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Senator John McCain (R-AZ), recently diagnosed with an aggressive form of brain cancer, departs after returning to the Senate to vote on health care legislation on Capitol Hill in Washington, U.S., July 25, 2017. REUTERS/Aaron P. Bernstein - RTX3CVUC

Suspense, taunts and cheers as the Senate health care debate moves forward

The Senate chamber is usually a noisy place during votes, with members from both parties chatting each other up while the roll call drones on. But on Tuesday, the chamber was eerily silent as senators prepared for one of the most dramatic votes in years.

When the day began, it was still unclear if Senate Majority Leader Mitch McConnell had enough support to start debate on the Republicans’ effort to overhaul the Affordable Care Act. Before the vote began, Senate Minority Leader Chuck Schumer and McConnell traded speeches on the Senate floor as members trickled into the chamber.

“We have a duty to act. The president is ready with his pen,” McConnell said, adding, “we can’t let this moment slip away.”

McConnell acknowledged that months ago, GOP lawmakers had not expected to find themselves in a position to roll back the health care law, a nod to the Republican establishment’s surprise that President Donald Trump won the 2016 presidential election. But “with a surprise election comes an opportunity to do things we thought were never possible,” McConnell said.

His pep talk over, McConnell asked for the vote to proceed. As soon as he did, roughly two dozen people in the visitors gallery overlooking the Senate floor — including some wearing white doctors coats — stood up and began chanting, “Kill the bill, don’t kill us!” As they were led away by security, several yelled: “Shame!”

McConnell, unfazed, waited them out and the vote began. Republicans, who hold 52 seats in the Senate, could only afford to lose two members. Senate GOP leaders had Sen. John McCain of Arizona, who announced last week that he has brain cancer, fly back to Washington to help secure the vote, adding another layer of drama to the day’s proceedings.

Sen. Susan Collins of Maine was the first Republican to vote no. She was soon joined by Sen. Lisa Murkowski of Alaska, leaving McConnell with no additional wiggle room. As the roll call continued, Republicans voted yes down the line (The Democrats abstained from voting in the initial go-around, though they later all voted against the measure.)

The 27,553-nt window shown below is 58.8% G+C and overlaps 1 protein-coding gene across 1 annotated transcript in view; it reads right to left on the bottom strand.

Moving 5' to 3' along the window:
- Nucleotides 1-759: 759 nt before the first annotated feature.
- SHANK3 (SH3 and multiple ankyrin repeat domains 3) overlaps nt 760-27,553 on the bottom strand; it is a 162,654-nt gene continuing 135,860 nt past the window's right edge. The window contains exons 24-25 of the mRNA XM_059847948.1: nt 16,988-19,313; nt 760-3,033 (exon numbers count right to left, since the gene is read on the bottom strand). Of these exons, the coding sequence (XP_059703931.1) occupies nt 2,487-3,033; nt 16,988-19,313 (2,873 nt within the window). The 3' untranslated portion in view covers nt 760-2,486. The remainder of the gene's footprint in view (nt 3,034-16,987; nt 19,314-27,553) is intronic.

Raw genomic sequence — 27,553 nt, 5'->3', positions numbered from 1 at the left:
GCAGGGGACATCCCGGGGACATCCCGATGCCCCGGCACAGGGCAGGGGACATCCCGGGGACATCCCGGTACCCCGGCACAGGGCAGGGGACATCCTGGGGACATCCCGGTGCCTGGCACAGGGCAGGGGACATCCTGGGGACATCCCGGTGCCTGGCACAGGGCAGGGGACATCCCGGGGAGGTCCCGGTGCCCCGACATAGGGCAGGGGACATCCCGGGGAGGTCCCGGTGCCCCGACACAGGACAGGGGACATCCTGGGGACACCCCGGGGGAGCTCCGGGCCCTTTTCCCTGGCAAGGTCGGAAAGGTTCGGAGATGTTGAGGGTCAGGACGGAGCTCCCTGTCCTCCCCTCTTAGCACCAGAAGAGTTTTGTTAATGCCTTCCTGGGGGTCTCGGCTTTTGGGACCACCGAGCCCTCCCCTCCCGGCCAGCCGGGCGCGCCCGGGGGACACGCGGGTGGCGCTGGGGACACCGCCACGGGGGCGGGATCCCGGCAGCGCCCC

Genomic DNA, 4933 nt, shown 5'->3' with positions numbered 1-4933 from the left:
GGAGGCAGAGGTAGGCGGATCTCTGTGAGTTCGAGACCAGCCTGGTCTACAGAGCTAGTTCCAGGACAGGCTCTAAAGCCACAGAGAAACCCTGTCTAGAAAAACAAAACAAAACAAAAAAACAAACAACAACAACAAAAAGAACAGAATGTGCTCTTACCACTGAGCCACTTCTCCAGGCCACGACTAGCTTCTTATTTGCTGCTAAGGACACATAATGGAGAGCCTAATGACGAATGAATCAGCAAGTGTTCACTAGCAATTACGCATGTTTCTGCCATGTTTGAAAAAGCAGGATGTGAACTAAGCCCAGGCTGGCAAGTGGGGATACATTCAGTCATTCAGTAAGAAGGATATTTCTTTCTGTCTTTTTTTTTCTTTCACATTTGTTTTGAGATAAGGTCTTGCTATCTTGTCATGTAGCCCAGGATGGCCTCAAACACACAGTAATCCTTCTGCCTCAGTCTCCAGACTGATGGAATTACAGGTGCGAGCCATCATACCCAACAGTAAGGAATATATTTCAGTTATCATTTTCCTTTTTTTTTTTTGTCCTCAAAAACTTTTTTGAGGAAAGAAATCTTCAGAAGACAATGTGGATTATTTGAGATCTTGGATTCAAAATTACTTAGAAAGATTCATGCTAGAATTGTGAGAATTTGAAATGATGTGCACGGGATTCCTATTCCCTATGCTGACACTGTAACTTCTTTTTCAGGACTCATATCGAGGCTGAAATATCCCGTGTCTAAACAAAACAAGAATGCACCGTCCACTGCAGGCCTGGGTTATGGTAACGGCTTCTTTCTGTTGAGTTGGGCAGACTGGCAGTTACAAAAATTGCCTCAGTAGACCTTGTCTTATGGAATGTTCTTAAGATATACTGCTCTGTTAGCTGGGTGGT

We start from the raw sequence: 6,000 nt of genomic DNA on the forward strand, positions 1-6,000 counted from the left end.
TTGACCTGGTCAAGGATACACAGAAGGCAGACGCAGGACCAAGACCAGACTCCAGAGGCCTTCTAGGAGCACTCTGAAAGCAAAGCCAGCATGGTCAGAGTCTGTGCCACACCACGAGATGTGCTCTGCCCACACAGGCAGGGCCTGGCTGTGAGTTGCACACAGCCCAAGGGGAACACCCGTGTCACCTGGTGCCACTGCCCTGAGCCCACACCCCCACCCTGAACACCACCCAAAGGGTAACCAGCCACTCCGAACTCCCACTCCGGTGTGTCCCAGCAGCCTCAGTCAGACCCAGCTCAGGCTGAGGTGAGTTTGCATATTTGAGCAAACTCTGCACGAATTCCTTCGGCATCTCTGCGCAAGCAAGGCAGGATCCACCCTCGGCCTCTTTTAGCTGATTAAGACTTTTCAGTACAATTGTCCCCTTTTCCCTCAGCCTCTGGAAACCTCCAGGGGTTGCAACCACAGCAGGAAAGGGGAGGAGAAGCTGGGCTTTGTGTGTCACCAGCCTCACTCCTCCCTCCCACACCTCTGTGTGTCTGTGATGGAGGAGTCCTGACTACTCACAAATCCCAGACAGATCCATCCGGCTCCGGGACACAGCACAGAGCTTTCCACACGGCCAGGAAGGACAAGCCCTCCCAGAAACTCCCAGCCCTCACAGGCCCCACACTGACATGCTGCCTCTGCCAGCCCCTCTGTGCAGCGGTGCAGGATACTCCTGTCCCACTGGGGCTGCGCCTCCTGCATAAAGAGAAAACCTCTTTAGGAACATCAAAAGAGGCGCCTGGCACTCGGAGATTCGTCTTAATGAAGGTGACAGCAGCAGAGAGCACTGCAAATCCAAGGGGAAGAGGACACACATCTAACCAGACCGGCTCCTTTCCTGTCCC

But five Republicans, including McCain, were absent from the chamber, more than enough to sink the motion. Eventually, three of them — Sens. James Inhofe of Oklahoma, Jeff Flake of Arizona and Dan Sullivan of Alaska — arrived and cast a yes vote. McCain was expected to support the measure.

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That left the outcome in the hands of Sen. Ron Johnson of Wisconsin, a conservative who had expressed ambivalence about moving forward with the debate. There was nothing for Republican leaders to do but wait for Johnson to show up and hope that he would vote yes.

Sen. John Cornyn of Texas, the majority whip, conferred with McConnell, as Republicans milled about nervously behind them. Around 2:45 p.m., a rumor spread through the press gallery that Johnson had left the Capitol Building. Reporters sat with pens in hand (cell phones are not allowed in the press gallery), waiting to record Johnson’s vote.

Then, at 2:50, Johnson arrived and made a beeline for McConnell. They began a private, and what looked like a heated, conversation, as the entire chamber looked on. The exchange went on for one minute, and then another and another. Just as it seemed that Johnson might vote no, the chamber erupted in applause.

McCain had arrived, looking tired but still upbeat, sporting a bruise over his left eye where doctors operated on him just the previous week. Members of both parties gave him a standing ovation. McCain approached the Senate president’s podium and gave a double thumbs up — a signal that he was voting yes. Johnson also voted yes.

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The drama was over, though McCain would go on to give a moving speech calling on both parties to work together in the name of bipartisanship. Republicans had their votes. Vice President Mike Pence joined in to break the tie, giving the caucus the 51 votes needed to start debate on repealing and replacing Obamacare.

It’s still unclear what the final Senate legislation will be — and whether Republicans will have enough votes to either repeal and replace the health care law, or simply repeal it outright. But on Tuesday, the caucus just needed enough votes to move forward. For McConnell, the drama was a small price to pay.

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